I’ve recently finished a book on social media (available for pre-order from Amazon, thanks for asking) and one of the things I’ve come across quite a bit is that people think they ought to ‘do’ social media without thinking about which media is right for their business.

There are a number of interesting sides to this. First, the idea of putting social media into a business plan becomes completely alien to a number of people. Second, if you’re not already in the field then thinking about which network(s) to use becomes a bit daunting. Take MySpace – that’s aimed mostly at young people, right? Well, right, that’s true. But also have a look at Microsoft Office Live’s page on YouTube – that’s a professional page aimed at serious, older people.

There’s more. A short while ago I was walking the dog in the park and overheard two elderly ladies having a laugh about their sons, in their forties, going onto Facebook. That’s something for teenagers, they were saying, - but of course it’s not. Microsoft wouldn’t have its own Office Live Facebook Page if it thought so, and that’s a company that throws serious money at sanity checking its marketing, as well as hosting its own communities.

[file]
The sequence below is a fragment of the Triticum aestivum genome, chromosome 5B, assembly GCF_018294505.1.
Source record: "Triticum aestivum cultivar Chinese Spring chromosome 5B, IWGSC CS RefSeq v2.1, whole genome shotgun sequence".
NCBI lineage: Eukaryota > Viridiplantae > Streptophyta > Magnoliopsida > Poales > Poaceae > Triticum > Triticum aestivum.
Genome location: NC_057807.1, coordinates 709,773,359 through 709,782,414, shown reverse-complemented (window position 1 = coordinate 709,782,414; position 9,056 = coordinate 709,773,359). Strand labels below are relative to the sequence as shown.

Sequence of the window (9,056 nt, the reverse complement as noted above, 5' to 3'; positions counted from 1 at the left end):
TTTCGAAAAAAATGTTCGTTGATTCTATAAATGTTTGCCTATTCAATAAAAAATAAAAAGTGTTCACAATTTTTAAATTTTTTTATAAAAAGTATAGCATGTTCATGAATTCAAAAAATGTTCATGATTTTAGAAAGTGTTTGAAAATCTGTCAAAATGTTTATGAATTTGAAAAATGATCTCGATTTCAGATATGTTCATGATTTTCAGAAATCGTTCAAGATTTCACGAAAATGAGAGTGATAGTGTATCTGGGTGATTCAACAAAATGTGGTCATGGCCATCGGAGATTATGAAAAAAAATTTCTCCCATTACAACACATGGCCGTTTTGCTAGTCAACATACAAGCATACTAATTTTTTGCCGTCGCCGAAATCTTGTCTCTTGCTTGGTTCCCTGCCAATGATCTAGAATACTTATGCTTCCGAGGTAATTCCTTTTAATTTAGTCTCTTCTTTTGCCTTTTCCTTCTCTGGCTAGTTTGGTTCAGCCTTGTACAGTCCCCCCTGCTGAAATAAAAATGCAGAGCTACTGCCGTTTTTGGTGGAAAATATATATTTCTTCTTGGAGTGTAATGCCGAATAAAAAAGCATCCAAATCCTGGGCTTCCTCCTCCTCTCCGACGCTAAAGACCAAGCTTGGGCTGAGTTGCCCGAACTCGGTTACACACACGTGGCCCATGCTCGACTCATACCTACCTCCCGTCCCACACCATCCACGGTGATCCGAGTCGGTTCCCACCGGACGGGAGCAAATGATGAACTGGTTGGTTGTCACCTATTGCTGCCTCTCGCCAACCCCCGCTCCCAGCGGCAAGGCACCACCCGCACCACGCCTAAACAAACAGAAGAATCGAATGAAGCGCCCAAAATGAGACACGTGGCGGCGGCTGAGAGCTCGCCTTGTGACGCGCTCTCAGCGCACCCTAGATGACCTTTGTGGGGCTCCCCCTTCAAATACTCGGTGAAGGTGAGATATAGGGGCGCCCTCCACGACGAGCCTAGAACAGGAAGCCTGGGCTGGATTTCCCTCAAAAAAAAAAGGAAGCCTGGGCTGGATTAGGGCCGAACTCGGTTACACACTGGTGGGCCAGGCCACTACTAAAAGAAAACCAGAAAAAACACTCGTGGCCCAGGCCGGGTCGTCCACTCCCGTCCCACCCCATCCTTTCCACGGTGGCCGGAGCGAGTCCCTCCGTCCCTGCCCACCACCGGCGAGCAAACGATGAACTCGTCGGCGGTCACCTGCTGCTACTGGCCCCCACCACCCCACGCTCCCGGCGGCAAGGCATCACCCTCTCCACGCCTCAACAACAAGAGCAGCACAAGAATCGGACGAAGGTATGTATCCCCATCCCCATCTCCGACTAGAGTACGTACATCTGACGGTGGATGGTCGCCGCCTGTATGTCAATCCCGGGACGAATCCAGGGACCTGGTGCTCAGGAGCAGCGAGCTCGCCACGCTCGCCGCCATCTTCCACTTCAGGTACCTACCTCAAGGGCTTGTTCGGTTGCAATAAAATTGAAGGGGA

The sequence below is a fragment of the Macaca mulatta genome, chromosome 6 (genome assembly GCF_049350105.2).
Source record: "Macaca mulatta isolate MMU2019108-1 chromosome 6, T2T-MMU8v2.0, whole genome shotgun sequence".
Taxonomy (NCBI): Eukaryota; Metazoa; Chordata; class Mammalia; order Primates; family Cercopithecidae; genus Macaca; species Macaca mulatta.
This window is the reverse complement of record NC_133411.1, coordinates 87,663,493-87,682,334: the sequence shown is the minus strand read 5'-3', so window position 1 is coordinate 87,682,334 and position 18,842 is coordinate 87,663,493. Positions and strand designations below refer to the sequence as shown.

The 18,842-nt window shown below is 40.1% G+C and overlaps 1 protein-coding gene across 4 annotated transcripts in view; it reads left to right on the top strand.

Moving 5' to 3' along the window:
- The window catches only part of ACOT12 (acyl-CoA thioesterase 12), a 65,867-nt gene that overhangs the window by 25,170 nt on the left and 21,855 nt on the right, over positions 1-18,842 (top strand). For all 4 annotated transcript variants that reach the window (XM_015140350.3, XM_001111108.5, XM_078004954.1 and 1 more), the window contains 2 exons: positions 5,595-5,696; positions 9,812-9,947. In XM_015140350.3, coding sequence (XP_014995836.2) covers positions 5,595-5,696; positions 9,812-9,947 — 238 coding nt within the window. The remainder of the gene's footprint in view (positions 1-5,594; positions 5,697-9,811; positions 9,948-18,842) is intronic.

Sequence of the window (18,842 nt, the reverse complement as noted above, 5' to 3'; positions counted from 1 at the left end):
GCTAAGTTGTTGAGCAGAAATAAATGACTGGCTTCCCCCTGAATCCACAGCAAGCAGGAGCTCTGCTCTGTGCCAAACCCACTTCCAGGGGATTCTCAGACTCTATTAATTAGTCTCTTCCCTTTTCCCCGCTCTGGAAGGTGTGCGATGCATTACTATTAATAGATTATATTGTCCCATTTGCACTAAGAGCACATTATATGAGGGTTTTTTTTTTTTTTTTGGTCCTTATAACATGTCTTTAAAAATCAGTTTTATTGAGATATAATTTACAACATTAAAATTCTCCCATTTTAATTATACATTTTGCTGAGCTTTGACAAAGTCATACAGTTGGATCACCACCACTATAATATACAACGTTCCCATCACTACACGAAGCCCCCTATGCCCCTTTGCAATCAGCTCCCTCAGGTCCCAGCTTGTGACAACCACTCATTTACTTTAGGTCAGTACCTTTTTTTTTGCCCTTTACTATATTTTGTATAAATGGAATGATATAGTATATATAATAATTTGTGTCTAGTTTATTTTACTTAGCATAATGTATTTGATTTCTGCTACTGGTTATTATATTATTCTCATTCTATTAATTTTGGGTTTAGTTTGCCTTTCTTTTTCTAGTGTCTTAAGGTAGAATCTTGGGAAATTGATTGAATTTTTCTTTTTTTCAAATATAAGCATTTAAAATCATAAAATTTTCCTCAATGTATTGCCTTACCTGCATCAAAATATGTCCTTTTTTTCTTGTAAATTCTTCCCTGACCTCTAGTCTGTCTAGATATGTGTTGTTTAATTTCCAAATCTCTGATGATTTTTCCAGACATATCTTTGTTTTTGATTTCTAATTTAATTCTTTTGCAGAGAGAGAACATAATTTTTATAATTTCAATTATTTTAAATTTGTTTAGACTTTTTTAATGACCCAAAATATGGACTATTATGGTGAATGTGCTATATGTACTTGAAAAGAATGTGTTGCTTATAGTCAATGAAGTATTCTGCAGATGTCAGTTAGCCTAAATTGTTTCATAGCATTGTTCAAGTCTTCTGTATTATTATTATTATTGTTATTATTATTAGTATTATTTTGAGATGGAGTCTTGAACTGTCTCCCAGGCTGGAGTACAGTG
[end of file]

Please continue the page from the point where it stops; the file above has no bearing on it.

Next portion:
So, does all this mean that older people don’t understand social networking? Well, not quite. The older people in the park certainly didn’t, but then I explained to my mother in law that I was writing a social networking book. I started to explain the concept to her, began on what Facebook actually was – and she turned around immediately and launched a critique on my own Facebook page. I wasn’t using it enough, there weren’t enough pics…I’ll grant you she’d misunderstood my own business use of the thing as distinct from her personal/consumer requirement, but it taught me a thing or two about underestimating people based on prejudices I didn’t know I had (it also told me that my mother in law might be viewing my Facebook updates so I’d better watch it).

No, the overall lesson and message has to be a very simple one. If you’re a passer-by in the park by all means jump to a wrong conclusion, it’s never going to harm you. If you want to benefit your business using social media, though, look at the networks that are available and consider them for what they are – but do the research so you know what they are and who’s on them, not who you previously thought was on them.

This is a guest-post from Guy Clapperton, a freelance journalist who has specialised in the small business arena for over a decade.

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